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Man convicted of murder wins claim of prosecutorial misconduct

The Arizona Supreme Court from left are James Beene, Andrew Gould, Ann Scott-Timmer, Chief Justice Robert Brutinel, Clint Bolick, John Lopez, and Bill Montgomery.

The Arizona Supreme Court from left are James Beene, Andrew Gould, Ann Scott-Timmer, Chief Justice Robert Brutinel, Clint Bolick, John Lopez, and Bill Montgomery.

A man convicted of the 2008 murder of a 62-year-old disabled Tucson woman may get the chance for a new trial.

In a ruling Friday, the Arizona Supreme Court said that Luis A. Vargas had the right to allege that a series of acts by prosecutors effectively amounted to misconduct. The justices rejected arguments by the state that he waived the right to make those arguments because Vargas has not argued that each of the 11 separate instances constituted fundamental error.

But the ruling does not free Vargas. Instead, it sends the case back to the state Court of Appeals to determine if there was “pervasive prosecutorial misconduct” that entitles him to a new trial.

Luis Vargas

Luis Vargas

Vargas was convicted last year of first-degree murder, burglary, kidnapping, arson, vehicle theft and credit card theft following the disappearance of Kay Read who lived on Tucson’s east side.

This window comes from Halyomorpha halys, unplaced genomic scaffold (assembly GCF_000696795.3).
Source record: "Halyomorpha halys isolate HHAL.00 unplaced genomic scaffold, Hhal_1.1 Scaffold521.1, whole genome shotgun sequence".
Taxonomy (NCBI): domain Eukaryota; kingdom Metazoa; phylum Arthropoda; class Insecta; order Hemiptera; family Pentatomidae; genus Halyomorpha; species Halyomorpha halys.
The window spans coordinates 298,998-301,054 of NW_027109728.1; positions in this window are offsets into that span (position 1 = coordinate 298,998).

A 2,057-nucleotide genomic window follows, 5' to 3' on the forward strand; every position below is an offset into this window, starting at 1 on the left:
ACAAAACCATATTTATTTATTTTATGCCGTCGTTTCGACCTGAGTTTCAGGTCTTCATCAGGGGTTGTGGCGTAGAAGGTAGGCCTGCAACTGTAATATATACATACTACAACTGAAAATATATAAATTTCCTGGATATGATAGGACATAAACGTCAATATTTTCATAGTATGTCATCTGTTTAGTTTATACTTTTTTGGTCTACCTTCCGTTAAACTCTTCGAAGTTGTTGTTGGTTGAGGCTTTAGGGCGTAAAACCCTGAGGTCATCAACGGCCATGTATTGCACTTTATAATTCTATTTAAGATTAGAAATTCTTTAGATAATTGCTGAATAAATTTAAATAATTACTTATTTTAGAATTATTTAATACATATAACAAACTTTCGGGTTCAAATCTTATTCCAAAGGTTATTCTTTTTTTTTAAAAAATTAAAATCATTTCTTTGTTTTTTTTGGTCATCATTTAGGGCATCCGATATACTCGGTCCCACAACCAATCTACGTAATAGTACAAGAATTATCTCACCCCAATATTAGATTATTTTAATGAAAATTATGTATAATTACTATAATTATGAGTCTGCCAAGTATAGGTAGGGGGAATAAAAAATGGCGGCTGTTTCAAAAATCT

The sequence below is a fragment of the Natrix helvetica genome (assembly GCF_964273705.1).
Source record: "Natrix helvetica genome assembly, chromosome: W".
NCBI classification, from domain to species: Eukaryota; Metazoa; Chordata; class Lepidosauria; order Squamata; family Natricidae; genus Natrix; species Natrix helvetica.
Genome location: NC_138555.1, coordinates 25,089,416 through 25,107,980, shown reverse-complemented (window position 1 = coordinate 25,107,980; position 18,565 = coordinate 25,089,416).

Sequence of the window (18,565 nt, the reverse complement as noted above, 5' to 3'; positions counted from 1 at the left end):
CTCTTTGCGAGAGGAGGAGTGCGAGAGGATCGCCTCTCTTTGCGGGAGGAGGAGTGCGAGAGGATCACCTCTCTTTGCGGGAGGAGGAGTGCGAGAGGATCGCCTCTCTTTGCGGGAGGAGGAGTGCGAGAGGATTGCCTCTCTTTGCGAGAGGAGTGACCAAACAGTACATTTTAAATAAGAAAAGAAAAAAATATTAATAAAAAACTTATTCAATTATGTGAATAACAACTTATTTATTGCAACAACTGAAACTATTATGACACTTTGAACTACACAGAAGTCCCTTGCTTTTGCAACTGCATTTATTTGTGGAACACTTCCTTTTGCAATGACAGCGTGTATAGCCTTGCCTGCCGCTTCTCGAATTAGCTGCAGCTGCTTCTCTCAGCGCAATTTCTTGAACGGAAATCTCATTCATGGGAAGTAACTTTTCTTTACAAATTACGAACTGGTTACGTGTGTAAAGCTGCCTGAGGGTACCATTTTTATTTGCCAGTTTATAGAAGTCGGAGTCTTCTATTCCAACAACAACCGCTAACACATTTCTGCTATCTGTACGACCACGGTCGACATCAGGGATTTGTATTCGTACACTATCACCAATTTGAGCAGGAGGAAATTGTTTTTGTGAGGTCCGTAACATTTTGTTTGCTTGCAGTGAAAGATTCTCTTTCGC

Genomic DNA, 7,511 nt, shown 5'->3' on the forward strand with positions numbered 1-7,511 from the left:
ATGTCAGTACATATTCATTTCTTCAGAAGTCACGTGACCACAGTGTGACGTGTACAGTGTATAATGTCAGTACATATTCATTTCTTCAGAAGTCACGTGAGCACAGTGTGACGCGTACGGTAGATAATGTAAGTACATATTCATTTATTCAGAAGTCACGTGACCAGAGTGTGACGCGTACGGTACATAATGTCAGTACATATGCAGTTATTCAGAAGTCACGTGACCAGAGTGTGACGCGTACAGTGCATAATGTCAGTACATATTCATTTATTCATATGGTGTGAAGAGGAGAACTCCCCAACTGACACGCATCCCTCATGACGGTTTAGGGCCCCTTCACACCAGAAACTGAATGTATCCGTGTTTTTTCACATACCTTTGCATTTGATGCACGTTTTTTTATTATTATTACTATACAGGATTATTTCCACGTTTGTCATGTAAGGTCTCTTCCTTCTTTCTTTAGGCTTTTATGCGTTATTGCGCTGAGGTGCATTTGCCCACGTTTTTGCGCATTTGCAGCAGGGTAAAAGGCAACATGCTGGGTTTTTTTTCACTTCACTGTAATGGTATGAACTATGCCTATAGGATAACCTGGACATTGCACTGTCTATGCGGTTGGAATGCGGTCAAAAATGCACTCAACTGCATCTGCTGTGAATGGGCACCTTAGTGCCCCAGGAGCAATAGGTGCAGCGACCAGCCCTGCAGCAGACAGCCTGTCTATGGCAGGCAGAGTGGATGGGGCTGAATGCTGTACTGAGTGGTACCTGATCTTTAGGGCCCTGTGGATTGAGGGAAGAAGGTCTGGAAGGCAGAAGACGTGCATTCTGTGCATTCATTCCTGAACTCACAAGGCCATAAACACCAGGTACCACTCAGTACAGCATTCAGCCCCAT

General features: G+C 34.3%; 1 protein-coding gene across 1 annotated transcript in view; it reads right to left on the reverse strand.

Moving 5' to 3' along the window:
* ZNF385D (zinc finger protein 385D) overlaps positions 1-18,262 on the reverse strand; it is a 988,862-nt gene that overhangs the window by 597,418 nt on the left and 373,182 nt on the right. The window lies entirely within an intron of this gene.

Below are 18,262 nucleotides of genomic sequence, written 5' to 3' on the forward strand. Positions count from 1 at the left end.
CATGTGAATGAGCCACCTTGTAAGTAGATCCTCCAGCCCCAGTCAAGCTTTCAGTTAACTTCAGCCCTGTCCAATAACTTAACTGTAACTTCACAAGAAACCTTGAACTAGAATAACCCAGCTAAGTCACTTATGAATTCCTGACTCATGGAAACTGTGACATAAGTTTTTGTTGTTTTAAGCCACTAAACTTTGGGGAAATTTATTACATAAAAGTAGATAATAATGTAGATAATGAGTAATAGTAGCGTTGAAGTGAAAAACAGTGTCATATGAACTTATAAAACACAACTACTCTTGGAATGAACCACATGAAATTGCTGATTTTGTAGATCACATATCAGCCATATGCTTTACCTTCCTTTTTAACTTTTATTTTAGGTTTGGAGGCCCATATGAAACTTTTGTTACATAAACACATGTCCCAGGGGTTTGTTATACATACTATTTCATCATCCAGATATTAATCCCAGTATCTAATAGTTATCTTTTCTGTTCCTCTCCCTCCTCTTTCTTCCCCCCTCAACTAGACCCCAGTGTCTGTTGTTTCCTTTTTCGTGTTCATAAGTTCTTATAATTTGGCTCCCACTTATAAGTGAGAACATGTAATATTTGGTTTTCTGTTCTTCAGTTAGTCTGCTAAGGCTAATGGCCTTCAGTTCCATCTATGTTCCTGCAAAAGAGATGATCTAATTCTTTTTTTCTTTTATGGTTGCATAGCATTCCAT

Police never found Read’s body, who used crutches and leg braces due to childhood polio. But they arrested Vargas after they found her van, which he had attempted to set on fire.

He was sentenced to life without the possibility of parole in connection with the murder and an additional 63.25 years for the other offenses.

On appeal, he argued prosecutorial misconduct.

Among the allegations were improperly presenting the case to the grand jury, discussing precluded topics, misstating evidence in closing arguments and introducing hearsay through improper procedures. But the appellate judges rebuffed the claim, saying he had failed to successfully argue misconduct for each of the specific actions.

Justice William Montgomery, writing for the unanimous court, concluded that was not necessary, saying that that the allegation of the cumulative effect of those acts is sufficient to seek appellate review. And that, the justice said, occurred here.

“He cited specific instances of alleged misconduct in the record, cited authority in support of the claim that misconduct occurred, and argued that, overall, the misconduct denied him a fair trial,” Montgomery wrote. And that, he said, is all the appellate court needs to review the record.

Prosecutors said that Read opened the door of her house to Vargas when he asked for help but that he “overwhelmed” her. He had previously spent more than seven years in prison on two unrelated burglary charges.

One comment

  1. Did you know that teh prosecutor who committed this egre4gious misconduct is running for the position of Piam County Attorney – i.e. the chief prosecutor? Did you also know that just last year he had another first degree murder conviction overturned for similar misconduct in State v Dansdill?

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